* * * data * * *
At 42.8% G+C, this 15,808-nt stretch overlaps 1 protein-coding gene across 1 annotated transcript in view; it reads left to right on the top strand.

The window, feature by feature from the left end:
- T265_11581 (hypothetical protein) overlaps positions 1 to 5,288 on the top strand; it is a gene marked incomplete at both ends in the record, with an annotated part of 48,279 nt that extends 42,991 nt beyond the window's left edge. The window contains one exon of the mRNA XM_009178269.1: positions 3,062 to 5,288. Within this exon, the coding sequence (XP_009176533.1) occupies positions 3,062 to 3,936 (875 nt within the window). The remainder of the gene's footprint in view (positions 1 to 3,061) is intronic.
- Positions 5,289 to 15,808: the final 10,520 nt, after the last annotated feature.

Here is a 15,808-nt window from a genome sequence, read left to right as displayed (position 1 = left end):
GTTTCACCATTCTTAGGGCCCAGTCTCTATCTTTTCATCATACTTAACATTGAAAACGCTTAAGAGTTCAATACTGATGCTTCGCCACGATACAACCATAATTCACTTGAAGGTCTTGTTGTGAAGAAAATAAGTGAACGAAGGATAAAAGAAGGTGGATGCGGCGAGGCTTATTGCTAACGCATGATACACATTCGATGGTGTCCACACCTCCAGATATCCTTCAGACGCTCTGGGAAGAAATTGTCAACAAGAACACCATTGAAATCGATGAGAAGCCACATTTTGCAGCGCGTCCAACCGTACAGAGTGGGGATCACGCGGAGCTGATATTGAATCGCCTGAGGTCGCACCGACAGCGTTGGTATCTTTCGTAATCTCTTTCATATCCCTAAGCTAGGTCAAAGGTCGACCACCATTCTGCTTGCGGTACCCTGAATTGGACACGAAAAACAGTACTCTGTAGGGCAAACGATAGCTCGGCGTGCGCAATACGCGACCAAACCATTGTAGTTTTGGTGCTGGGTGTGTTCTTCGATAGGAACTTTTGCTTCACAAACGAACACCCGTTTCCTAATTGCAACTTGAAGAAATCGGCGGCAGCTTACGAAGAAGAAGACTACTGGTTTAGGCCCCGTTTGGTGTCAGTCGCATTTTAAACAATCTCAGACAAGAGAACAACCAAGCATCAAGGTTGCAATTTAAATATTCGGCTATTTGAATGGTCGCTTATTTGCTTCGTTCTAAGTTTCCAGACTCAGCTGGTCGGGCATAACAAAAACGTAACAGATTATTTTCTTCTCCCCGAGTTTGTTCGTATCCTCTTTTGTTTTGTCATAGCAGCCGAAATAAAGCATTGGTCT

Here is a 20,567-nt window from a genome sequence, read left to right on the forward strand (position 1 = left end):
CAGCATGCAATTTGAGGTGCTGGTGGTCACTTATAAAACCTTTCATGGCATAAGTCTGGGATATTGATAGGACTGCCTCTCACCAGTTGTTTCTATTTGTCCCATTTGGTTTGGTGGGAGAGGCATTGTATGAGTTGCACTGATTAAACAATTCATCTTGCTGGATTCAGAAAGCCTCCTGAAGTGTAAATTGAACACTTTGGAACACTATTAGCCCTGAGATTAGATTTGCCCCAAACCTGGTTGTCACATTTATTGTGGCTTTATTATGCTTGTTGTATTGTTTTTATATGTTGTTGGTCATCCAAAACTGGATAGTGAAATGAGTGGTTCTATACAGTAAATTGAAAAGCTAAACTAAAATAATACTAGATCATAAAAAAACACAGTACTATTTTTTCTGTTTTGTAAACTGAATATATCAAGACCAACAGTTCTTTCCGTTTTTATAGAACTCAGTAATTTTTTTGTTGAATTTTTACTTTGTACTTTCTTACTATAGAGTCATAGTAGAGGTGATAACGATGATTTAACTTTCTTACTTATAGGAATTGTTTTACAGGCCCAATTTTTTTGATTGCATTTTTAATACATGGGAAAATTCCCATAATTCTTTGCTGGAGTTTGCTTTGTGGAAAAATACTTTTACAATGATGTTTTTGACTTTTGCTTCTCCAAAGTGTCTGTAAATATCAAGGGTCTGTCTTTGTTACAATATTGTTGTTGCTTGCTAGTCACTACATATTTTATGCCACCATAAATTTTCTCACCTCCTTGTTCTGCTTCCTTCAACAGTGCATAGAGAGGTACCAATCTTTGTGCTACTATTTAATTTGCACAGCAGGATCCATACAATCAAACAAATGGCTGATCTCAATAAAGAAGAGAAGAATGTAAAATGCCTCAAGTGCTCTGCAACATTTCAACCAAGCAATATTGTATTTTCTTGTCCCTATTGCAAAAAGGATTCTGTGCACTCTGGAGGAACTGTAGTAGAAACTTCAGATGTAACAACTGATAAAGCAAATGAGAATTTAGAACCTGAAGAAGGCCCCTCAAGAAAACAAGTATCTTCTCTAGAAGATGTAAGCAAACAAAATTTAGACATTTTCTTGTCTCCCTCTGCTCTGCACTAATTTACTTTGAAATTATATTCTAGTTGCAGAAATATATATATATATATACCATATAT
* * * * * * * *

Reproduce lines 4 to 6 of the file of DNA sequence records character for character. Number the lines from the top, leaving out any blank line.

- Positions 5,289 to 15,808: the final 10,520 nt, after the last annotated feature.

Here is a 15,808-nt window from a genome sequence, read left to right as displayed (position 1 = left end):
GTTTCACCATTCTTAGGGCCCAGTCTCTATCTTTTCATCATACTTAACATTGAAAACGCTTAAGAGTTCAATACTGATGCTTCGCCACGATACAACCATAATTCACTTGAAGGTCTTGTTGTGAAGAAAATAAGTGAACGAAGGATAAAAGAAGGTGGATGCGGCGAGGCTTATTGCTAACGCATGATACACATTCGATGGTGTCCACACCTCCAGATATCCTTCAGACGCTCTGGGAAGAAATTGTCAACAAGAACACCATTGAAATCGATGAGAAGCCACATTTTGCAGCGCGTCCAACCGTACAGAGTGGGGATCACGCGGAGCTGATATTGAATCGCCTGAGGTCGCACCGACAGCGTTGGTATCTTTCGTAATCTCTTTCATATCCCTAAGCTAGGTCAAAGGTCGACCACCATTCTGCTTGCGGTACCCTGAATTGGACACGAAAAACAGTACTCTGTAGGGCAAACGATAGCTCGGCGTGCGCAATACGCGACCAAACCATTGTAGTTTTGGTGCTGGGTGTGTTCTTCGATAGGAACTTTTGCTTCACAAACGAACACCCGTTTCCTAATTGCAACTTGAAGAAATCGGCGGCAGCTTACGAAGAAGAAGACTACTGGTTTAGGCCCCGTTTGGTGTCAGTCGCATTTTAAACAATCTCAGACAAGAGAACAACCAAGCATCAAGGTTGCAATTTAAATATTCGGCTATTTGAATGGTCGCTTATTTGCTTCGTTCTAAGTTTCCAGACTCAGCTGGTCGGGCATAACAAAAACGTAACAGATTATTTTCTTCTCCCCGAGTTTGTTCGTATCCTCTTTTGTTTTGTCATAGCAGCCGAAATAAAGCATTGGTCT